Germany’s economy is performing well, particularly when compared with the rest of the European Union. So there is no real mood to change a winning team. And, when it comes to European issues, there does not even seem to be a real choice. All major parties in Germany’s parliament, the Bundestag, have given their support to Angela Merkel’s verdict that ‘there is no alternative’ to her government’s euro rescue operations.
But the election outcome is still unclear. If Germany had a simple majority-voting, first-past-the-post system like the UK and the US, the family of the Christian Democratic Union (CDU) and its Bavarian sister Christian Social Union (CSU) would win around 90 per cent of the electoral districts.
But as seats in parliament are strictly allocated by proportions of the votes, above a five per cent threshold, the CDU/CSU will not be able to rule without a partner.
The present centre-right coalition partner, the liberal Free Democratic Party (FDP), seemed unlikely to end up above the five per cent but it has recently recovered. However, if the FDP remained below the threshold, the CDU/CSU could form another coalition with the Social Democrats or, in a rather daring move to both of its constituencies, even test a ‘black-green’ coalition with the strong Green party.
Finally, political observers still see a 10 per cent probability that a left-green-far left government could form - if the FDP does not make it into parliament and if the SPD, Greens and the radical post-communist ‘Linke’, a blend of communists in the former East Germany and left-wing social democrats, were able and willing to form a three-party coalition.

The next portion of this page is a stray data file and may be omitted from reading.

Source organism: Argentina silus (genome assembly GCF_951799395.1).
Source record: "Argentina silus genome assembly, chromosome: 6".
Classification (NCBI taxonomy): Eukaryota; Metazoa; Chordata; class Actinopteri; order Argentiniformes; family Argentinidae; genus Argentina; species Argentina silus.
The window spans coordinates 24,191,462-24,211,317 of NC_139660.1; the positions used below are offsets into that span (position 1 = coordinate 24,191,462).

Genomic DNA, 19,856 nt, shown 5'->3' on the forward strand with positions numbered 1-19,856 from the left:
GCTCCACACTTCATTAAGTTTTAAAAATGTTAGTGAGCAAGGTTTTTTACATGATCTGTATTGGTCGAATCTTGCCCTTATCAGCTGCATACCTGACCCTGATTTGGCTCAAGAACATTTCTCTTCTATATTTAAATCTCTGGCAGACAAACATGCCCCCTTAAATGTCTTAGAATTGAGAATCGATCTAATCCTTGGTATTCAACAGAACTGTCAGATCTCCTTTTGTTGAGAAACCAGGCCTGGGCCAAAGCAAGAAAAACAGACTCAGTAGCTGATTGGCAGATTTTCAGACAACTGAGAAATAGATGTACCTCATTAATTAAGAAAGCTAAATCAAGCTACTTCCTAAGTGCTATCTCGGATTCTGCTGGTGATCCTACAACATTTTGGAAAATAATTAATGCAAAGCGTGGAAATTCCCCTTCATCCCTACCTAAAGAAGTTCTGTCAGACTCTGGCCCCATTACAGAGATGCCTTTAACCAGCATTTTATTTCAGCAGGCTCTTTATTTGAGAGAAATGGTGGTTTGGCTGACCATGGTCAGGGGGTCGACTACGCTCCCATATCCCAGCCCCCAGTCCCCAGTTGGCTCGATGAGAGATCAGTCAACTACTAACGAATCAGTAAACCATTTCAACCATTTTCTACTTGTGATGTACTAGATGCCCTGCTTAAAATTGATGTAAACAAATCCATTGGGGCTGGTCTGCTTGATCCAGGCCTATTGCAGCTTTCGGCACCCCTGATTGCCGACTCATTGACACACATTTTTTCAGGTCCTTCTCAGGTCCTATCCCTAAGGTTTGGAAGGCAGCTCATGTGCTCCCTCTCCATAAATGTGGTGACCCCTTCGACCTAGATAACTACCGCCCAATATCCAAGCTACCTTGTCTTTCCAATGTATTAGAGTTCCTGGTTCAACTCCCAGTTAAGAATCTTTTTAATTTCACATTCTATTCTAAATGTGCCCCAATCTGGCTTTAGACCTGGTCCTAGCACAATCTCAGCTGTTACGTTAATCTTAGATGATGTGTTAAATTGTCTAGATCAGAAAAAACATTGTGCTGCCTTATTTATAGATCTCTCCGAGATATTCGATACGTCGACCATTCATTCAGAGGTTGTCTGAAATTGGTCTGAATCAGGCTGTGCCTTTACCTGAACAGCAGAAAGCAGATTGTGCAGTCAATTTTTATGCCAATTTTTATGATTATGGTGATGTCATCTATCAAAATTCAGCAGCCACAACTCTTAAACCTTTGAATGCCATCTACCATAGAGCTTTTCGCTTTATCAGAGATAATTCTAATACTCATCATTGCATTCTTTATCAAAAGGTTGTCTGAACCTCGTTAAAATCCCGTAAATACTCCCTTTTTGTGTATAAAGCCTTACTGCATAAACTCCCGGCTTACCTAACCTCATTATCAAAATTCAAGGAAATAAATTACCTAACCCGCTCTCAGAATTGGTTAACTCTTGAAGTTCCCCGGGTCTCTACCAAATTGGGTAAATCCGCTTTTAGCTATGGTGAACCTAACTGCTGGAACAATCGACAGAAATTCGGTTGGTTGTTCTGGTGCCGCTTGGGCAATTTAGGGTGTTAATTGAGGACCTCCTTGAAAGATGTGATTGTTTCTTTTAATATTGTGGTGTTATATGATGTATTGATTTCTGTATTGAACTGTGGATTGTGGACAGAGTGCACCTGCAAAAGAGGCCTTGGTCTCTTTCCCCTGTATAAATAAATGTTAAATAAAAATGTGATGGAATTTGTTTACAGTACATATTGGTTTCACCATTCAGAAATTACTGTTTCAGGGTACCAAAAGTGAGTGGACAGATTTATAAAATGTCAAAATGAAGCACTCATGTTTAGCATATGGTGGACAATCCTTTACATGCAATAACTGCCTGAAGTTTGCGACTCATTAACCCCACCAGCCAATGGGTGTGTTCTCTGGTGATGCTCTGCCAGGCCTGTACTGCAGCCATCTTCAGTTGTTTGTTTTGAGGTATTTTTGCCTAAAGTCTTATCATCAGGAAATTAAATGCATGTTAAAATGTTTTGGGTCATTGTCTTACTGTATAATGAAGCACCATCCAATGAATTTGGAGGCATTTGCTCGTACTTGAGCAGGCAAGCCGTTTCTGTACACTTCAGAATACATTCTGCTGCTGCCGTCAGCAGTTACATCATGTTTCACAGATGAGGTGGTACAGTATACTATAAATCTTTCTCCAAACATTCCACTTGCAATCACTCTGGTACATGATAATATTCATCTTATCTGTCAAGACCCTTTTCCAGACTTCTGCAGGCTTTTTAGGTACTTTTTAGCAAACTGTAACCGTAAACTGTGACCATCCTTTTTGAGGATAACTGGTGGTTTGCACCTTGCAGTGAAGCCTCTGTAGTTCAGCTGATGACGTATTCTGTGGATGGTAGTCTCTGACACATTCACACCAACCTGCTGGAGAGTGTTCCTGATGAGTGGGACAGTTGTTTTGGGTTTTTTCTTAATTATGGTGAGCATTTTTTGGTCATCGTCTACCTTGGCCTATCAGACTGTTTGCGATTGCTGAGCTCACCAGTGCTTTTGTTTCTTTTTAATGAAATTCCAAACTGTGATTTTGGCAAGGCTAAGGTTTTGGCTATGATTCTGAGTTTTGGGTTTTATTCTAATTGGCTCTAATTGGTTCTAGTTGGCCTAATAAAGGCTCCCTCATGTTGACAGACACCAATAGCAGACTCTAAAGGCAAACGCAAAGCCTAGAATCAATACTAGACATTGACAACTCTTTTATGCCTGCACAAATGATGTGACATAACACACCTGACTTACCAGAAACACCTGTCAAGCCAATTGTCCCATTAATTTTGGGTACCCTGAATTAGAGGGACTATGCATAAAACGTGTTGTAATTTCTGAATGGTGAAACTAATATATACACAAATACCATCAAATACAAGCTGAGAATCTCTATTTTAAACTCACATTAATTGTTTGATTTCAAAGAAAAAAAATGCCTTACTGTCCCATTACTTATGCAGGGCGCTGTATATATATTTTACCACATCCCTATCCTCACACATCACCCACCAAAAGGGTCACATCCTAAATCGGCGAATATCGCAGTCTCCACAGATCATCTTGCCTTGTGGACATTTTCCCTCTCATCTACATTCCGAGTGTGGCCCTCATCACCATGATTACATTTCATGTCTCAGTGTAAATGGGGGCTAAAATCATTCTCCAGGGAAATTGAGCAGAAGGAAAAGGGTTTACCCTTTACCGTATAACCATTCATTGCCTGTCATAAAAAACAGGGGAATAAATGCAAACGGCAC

There is one more party of European interest, the Alternative for Germany (AfD), . This is the only party advocating a ‘regular resolution of the eurozone’ and an end of what it sees as illegal bailouts.
The AfD is unlikely to attract much public and media attention during campaigning as memories of the eurocrisis loom in peoples’ minds and more topical or straightforward issues, such as spying by America’s National Security Agency (NSA), mismanagement of the Euro Hawk drone programme, taxing the rich, financing renewable energy and education, are more likely to dominate debates.
There are four parties with real chances to be part of a future German government.
When it comes to a further mutualisation of Eurozone debt, the present centre-right coalition takes a firm stand against eurobonds and against what one might call a ‘light version’ of mutualisation of debt in the form of a ‘debt redemption fund’ - as proposed by the German governments’ own Council of Economic Advisors.
Technicalities aside, this would imply that substantial parts of eurozone sovereign debt would be refinanced collectively against commitments to redeem them in a given period of 20 to 25 years.
Here, a left-green coalition would be much more willing to grant these forms of debt mutualisation.
When it comes to the future use of bailout-money via the European Stability Mechanism (ESM), a similar centre-right (governing) vs. centre-left (opposition) divide can be detected. Loans and guarantees to struggling eurozone members have to be given on strict terms of conditionality and a quid pro quo basis for the CDU/CSU.
The FDP would like to see the ESM phased out as a rescue mechanism over a limited time-horizon. In contrast, the green and red parties would like to loosen the strings of conditionality and austerity and use the ESM as a European solidarity pool and an investment tool according to their ideological priorities.
When it comes to banking union, arguably the essential missing piece in the present governance of the eurozone crisis, the parties seem to agree on its general need, but disagree on important detail.
By Guylain Gustave Moke
World Affairs Analyst
Photo-Credit: AFP- German Chancellor Angela Merkel